“There haven’t been many people who have made direct contributions to him,” said Sen. Mark Warner, a Virginia Democrat who chairs the Senate Intelligence Committee. “We therefore fear that this isolated individual (has) become megalomaniac in that he sees himself as the only historical figure capable of reconstructing old Russia or recreating the notion of the Soviet sphere.”

Putin has long been committed to regaining lost glory, suppressing dissent and keeping neighbors in Moscow’s orbit. In 2005, he called the collapse of the Soviet Union “the greatest geopolitical disaster of the century”. Russia has waged war on Georgia, annexed Crimea from Ukraine, backed separatists in eastern Ukraine and earlier this year briefly deployed troops to help quell protests in Kazakhstan.

His public rejections of Ukrainian sovereignty go back many years. In 2008, he reportedly told President George W. Bush, “George, you have to understand that Ukraine isn’t even a country.”

A year earlier, he showed his anger at the US and NATO in a landmark speech at the Munich Security Conference, lambasting the alliance’s eastward expansion and attacking US military intervention abroad. The United States was mired in the Iraq War at the time, launched on the basis of false claims that Iraq had a nuclear weapons capability.

“The United States has overstepped its national borders in every way,” Putin said then. “This is seen in the economic, political, cultural and educational policies it imposes on other nations.”

Rep. Chris Stewart, a Republican from Utah who sits on the House Intelligence Committee, said he hadn’t seen evidence before the invasion of Ukraine to suggest Putin was behaving irrationally, and he said noted that other world leaders in history have been dismissed by outsiders as irrational. . Putin, he said, has “incredible appetite for risk when it comes to Ukraine.”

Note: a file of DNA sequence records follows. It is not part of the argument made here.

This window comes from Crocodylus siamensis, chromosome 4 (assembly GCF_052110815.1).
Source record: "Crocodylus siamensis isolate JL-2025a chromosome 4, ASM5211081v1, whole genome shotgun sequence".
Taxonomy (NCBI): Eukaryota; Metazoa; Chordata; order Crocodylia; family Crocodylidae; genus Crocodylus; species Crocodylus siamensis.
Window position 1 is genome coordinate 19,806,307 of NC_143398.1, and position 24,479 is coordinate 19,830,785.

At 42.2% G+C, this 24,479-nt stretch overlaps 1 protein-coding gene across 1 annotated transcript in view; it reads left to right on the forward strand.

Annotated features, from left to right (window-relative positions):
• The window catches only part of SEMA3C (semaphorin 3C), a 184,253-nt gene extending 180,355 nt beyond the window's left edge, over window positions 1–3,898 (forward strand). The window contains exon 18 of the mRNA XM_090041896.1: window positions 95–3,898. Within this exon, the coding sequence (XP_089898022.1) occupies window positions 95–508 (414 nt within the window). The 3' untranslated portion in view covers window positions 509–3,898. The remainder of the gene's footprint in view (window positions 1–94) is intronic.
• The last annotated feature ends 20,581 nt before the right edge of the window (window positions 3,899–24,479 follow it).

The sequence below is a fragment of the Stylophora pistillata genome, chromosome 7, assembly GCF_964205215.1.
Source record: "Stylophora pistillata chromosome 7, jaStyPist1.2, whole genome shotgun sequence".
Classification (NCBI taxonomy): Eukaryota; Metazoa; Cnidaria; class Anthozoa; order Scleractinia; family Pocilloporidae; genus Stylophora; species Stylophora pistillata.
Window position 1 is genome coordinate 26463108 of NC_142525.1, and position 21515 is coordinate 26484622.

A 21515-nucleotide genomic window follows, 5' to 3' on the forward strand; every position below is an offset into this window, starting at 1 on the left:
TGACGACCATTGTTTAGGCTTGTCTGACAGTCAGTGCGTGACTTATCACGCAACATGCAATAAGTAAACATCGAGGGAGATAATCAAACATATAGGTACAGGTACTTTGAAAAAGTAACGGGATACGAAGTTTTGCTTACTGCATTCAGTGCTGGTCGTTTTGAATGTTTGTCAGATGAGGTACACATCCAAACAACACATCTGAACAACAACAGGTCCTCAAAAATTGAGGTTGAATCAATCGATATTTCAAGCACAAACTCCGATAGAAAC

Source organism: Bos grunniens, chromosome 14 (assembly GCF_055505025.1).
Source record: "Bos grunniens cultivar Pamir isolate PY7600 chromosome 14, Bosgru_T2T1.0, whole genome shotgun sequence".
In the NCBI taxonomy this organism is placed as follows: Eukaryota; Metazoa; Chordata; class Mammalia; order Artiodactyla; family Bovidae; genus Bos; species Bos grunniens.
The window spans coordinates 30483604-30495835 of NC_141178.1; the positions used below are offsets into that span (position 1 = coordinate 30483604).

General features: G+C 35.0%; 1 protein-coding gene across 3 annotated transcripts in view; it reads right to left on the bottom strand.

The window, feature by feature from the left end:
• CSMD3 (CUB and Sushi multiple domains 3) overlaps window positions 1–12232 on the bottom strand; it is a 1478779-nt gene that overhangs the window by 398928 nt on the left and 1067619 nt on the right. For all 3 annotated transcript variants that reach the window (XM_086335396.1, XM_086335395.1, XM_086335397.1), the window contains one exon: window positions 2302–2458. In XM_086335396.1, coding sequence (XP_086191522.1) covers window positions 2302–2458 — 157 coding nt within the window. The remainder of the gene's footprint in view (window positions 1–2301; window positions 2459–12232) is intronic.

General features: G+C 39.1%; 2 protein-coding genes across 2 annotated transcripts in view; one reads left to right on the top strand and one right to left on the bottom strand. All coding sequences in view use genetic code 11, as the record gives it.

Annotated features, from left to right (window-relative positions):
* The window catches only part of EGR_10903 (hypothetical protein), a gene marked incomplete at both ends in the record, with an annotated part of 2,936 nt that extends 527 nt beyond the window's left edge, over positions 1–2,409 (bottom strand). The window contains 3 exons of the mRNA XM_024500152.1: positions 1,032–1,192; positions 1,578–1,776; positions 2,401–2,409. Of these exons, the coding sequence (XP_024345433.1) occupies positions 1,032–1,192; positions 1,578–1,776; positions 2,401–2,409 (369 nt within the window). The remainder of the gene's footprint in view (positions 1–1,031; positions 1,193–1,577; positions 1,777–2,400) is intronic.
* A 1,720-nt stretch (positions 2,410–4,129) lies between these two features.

Two years ago, Putin approved the latest version of a Russian nuclear deterrence policy that allows the use of atomic weapons in response to a nuclear attack or aggression involving conventional weapons that “threatens the very existence of State”.

Putin’s associate Dmitry Medvedev, who served as acting president when Putin moved to the prime minister’s seat due to term limits, said in 2019 that a move by the West to cut off Russia of the SWIFT financial system would amount to an effective declaration of war – a signal that the Kremlin might view Western sanctions as a threat comparable to military aggression. The sanctions announced in recent days include the exclusion of SWIFT from major Russian banks. The ruble has since fallen.

In 2018, Putin told an audience that Russia would not strike first in a nuclear conflict, but speculated about retaliation against an imminent enemy attack, adding with a smirk: “We would be victims of aggression and we’ll go to heaven as martyrs. And they’ll just die and won’t even have time to repent.”

James M. Acton, co-director of the nuclear policy program at the Carnegie Endowment for International Peace, said he did not believe nuclear war was imminent, but there was real potential for escalation. Another possibility was that Putin would use increasingly brutal non-nuclear tactics in Ukraine.

Acton suggested finding an “exit ramp” that could allow Putin a perceived victory. In 1962, during the Cuban Missile Crisis, the United States secretly agreed to remove nuclear missiles from Turkey in exchange for the Soviets withdrawing from Cuba.

But, Acton added, “I’m not sure if he knows what an exit ramp looks like right now.”

Jeffrey Lewis, a nuclear policy expert at the Middlebury Institute of International Studies, said he was not immediately worried about a nuclear escalation. But one of the dangers of sending public signals about nuclear weapons is that they can be difficult to interpret, Lewis said, just as the world is now trying to figure out Putin’s latest moves and intentions.

“He’s isolated and makes bad decisions and loses,” Lewis said. “And it’s dangerous.”